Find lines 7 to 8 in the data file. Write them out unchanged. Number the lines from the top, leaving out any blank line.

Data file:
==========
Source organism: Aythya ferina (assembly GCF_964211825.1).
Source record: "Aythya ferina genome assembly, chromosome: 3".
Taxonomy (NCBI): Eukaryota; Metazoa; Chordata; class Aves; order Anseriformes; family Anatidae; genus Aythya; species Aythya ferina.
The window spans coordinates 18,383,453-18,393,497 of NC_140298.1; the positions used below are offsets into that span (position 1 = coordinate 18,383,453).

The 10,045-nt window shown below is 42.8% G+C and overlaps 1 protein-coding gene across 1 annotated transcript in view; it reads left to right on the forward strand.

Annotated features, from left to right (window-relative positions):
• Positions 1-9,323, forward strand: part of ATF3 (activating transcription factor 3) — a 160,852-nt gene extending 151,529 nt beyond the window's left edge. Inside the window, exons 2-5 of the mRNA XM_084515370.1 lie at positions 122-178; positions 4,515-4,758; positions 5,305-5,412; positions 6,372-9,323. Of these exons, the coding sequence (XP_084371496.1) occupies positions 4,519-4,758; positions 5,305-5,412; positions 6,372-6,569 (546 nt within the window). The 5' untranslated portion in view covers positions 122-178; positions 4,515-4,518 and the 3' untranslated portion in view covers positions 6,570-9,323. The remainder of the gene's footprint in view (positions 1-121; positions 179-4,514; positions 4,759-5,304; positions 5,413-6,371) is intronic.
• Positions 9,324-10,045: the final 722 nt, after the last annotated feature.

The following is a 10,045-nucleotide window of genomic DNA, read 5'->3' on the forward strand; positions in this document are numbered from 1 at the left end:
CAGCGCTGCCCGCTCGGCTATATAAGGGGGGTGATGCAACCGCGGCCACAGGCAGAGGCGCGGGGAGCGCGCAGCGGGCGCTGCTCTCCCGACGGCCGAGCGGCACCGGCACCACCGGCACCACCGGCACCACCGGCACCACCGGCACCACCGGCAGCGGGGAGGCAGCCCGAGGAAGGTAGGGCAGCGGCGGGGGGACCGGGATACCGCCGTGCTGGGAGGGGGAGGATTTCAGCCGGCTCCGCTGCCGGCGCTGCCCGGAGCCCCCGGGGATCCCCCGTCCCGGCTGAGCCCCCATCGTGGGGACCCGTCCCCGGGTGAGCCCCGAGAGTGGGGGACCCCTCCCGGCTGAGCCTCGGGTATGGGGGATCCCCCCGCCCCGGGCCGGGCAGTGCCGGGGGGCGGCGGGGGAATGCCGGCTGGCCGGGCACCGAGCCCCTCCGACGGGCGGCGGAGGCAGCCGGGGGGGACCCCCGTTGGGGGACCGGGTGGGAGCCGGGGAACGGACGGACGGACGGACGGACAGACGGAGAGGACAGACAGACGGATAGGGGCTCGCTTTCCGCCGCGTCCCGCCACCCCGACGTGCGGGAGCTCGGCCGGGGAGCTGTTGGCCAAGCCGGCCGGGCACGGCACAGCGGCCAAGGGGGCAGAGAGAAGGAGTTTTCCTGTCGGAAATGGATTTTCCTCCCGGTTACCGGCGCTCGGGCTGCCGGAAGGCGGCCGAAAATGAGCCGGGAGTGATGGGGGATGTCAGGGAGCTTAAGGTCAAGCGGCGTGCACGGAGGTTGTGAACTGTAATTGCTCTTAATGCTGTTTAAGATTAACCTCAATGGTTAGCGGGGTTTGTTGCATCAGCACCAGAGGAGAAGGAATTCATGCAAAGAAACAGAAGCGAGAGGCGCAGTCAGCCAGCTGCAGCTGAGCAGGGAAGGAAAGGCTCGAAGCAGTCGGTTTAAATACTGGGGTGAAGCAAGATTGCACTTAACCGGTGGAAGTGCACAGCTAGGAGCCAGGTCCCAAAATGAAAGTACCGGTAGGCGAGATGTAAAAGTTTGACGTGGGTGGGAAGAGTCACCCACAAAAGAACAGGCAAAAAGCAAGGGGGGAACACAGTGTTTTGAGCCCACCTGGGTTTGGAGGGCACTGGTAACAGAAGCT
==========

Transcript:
• Positions 1-9,323, forward strand: part of ATF3 (activating transcription factor 3) — a 160,852-nt gene extending 151,529 nt beyond the window's left edge. Inside the window, exons 2-5 of the mRNA XM_084515370.1 lie at positions 122-178; positions 4,515-4,758; positions 5,305-5,412; positions 6,372-9,323. Of these exons, the coding sequence (XP_084371496.1) occupies positions 4,519-4,758; positions 5,305-5,412; positions 6,372-6,569 (546 nt within the window). The 5' untranslated portion in view covers positions 122-178; positions 4,515-4,518 and the 3' untranslated portion in view covers positions 6,570-9,323. The remainder of the gene's footprint in view (positions 1-121; positions 179-4,514; positions 4,759-5,304; positions 5,413-6,371) is intronic.
• Positions 9,324-10,045: the final 722 nt, after the last annotated feature.